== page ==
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Toledo community group works to end youth violence

Toledo WTVG logo Toledo WTVG 5/6/2021 Kayla Molander
a sign on the side of a building: Community group Coalition of Adults for the Betterment of Youth say there are too many memorials like this around Toledo, and youth violence needs to stop. © Provided by Toledo WTVG Community group Coalition of Adults for the Betterment of Youth say there are too many memorials like this around Toledo, and youth violence needs to stop.

TOLEDO, Ohio (WTVG) - We’ve heard the phrase “It takes a village to raise a child,” but the message from the Toledo community is that if we don’t start building a village for our kids, we’re going to keep digging their graves.

On Monday, a 17-year-old was arrested and charged in connection to a double murder in March. One week later, on Elliott Avenue, a 16-year old was shot while standing outside an abandoned house. Around the same time, police say a 15-year-old shot and killed one person while firing at police officers who were doing a suspect stop at a gas station.

Also in March of this year, a 17-year-old was found guilty of the 2019 murder of a woman at an afternoon house party at Dexter and Chestnut.

These are just a few of the incidents involving teenagers in the past few months. Now parents and local leaders are coming together to talk about how to stop the violence. Toledo Mayor Wade Kapszukiewicz announced a slew of summer programming Monday to keep kids occupied and off the streets. The Coalition of Adults for the Betterment of Youth (CABY) wants to take it even further.

“Too many are dying, there’s too many funerals,” says June Boyd, former Toledo City Councilwoman, and facilitator of CABY. She brought people together Wednesday night to discuss how to save Toledo’s children from violence.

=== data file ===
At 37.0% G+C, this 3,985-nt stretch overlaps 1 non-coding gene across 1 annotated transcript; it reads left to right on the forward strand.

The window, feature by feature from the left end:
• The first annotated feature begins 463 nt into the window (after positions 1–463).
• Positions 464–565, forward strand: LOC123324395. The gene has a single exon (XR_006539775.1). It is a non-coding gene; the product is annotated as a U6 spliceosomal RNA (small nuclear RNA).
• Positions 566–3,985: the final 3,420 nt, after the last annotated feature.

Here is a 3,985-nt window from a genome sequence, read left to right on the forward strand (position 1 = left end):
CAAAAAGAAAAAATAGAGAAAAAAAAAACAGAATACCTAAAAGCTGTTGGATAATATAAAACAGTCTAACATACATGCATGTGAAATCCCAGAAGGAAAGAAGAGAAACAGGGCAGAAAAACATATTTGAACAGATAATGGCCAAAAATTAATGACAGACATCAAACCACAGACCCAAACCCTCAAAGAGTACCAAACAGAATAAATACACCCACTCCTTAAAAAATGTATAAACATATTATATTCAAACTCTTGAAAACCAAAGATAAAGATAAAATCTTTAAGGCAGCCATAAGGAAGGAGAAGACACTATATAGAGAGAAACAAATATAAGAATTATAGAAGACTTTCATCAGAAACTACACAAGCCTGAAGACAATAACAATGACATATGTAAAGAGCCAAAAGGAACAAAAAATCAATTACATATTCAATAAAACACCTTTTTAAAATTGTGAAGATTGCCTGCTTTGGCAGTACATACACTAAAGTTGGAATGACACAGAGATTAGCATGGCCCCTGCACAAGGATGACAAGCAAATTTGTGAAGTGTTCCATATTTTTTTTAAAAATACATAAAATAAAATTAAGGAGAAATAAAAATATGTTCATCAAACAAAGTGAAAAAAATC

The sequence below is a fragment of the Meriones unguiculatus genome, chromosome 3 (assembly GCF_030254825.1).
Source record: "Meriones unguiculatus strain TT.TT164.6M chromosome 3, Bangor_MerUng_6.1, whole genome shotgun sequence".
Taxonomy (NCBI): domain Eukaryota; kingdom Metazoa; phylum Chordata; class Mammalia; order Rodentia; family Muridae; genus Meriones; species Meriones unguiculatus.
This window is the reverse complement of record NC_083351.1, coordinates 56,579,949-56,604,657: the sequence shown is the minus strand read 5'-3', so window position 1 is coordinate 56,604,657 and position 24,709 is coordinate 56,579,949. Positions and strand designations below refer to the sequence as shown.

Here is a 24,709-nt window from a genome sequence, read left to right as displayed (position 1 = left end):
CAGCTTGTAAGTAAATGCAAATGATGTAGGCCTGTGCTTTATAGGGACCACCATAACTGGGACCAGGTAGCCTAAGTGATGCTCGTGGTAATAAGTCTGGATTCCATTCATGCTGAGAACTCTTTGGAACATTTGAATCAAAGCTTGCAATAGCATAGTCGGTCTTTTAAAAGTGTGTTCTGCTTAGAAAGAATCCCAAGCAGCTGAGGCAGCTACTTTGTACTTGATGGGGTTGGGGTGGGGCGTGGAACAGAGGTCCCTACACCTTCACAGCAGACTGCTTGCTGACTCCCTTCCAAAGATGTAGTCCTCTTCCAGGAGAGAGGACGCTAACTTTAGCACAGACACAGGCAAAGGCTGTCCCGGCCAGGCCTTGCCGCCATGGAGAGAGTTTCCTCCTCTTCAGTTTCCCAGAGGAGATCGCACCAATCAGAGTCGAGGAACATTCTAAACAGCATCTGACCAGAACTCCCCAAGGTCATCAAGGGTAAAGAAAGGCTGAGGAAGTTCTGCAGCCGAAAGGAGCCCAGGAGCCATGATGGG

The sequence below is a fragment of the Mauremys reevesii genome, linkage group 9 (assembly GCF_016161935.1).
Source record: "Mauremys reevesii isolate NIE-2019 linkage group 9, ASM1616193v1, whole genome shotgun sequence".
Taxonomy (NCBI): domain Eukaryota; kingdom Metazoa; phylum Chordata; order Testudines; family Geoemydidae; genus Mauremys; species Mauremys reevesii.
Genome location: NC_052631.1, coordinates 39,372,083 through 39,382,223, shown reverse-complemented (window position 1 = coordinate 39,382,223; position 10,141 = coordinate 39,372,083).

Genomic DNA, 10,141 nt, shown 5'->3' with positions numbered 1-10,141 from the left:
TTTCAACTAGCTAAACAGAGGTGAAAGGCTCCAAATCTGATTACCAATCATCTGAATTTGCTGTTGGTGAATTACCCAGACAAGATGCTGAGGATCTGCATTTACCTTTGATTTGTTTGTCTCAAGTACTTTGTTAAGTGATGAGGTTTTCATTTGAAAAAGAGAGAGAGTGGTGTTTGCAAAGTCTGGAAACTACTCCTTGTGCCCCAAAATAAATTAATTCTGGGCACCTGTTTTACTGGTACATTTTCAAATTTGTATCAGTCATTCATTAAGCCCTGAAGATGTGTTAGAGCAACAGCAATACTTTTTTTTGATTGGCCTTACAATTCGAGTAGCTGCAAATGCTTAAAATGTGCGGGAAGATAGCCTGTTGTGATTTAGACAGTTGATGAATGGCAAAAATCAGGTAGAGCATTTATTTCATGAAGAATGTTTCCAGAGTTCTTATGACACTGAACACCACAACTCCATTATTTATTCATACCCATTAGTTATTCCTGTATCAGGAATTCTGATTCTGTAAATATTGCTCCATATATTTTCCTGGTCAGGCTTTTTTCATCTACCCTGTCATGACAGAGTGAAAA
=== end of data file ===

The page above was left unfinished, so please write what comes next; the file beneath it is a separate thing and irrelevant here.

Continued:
“The thing that’s most disturbing is that young people, minors, are getting killed, and being killed,” she says.

But kids are also pulling the trigger, an issue the coalition wants to address. They’re calling for harsher punishments for adults who allow guns to fall into kids’ hands. City leaders were invited to join in the discussion. None showed up.

“I’m going to give them the benefit of the doubt that they had other engagements,” says Boyd.

Mark Vaughn has been running the Chico Vaughn basketball camp since the 70′s. Now that the city is investing in youth programs, he’s hoping to expand so every child in every neighborhood has access to a basketball program.

“There’s so many things that could be done here in Toledo with programming for the youth because there’s nothing for them to, there’s nothing at all,” says Vaughn.

John Krochmalny, a member of the Sylvania Baháʼí Community, would like to see more opportunities for mentoring in Toledo, so young people can learn constructive ways to solve their problems.

“For the violence to end in a shooting and death, it’s the ultimate betrayal to mankind,” he says.

The coalition also unveiled a new film by Grindworks Media calling for an end to the violence.

“We have too many memorials. We have to start building places for them to have recreation rather than having memorials,” says Boyd in the film.

A spokesperson for the city provided 13abc with the following statement to explain the government’s absence from the meeting:

“Neither the mayor nor any of the senior staff knew about the meeting, unfortunately. I know there were other meetings this evening, but we would have liked to attend this meeting. It’s always been the mayor’s practice to meet with residents regularly.”

Boyd has vowed to follow up with local government.

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